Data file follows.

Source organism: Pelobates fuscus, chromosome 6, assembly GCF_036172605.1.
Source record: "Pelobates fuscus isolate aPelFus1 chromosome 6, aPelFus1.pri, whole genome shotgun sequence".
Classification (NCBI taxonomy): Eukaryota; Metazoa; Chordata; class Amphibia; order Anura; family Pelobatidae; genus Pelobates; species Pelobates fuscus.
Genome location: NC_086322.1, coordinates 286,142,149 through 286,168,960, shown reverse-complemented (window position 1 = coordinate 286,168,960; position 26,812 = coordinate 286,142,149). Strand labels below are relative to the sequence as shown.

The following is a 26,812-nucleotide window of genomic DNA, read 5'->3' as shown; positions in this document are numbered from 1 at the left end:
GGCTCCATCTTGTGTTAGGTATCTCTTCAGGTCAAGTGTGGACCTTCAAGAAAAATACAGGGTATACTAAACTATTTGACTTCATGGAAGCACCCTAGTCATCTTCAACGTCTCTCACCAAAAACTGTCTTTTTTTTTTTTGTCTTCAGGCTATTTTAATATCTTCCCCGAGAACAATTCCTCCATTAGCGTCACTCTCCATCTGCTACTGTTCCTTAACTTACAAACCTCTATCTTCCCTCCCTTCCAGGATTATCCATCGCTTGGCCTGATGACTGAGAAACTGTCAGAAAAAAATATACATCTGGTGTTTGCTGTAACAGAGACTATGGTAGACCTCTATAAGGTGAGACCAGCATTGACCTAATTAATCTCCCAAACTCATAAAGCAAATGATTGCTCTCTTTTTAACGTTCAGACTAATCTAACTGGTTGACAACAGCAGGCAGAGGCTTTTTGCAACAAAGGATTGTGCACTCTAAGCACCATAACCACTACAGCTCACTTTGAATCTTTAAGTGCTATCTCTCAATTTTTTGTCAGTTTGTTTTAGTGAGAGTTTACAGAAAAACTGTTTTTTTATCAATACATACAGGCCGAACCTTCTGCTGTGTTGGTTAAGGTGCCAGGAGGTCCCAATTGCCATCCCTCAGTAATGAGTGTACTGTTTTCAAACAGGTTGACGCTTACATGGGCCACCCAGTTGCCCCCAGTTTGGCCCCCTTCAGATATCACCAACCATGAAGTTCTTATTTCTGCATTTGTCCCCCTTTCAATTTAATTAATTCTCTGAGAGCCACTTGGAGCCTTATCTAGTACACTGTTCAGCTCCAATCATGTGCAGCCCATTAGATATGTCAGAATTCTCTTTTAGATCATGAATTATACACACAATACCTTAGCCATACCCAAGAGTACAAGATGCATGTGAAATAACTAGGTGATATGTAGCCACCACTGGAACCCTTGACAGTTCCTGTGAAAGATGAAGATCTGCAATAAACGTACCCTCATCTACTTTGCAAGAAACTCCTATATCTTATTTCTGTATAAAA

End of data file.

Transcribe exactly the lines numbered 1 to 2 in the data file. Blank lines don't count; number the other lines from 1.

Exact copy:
Source organism: Pelobates fuscus, chromosome 6, assembly GCF_036172605.1.
Source record: "Pelobates fuscus isolate aPelFus1 chromosome 6, aPelFus1.pri, whole genome shotgun sequence".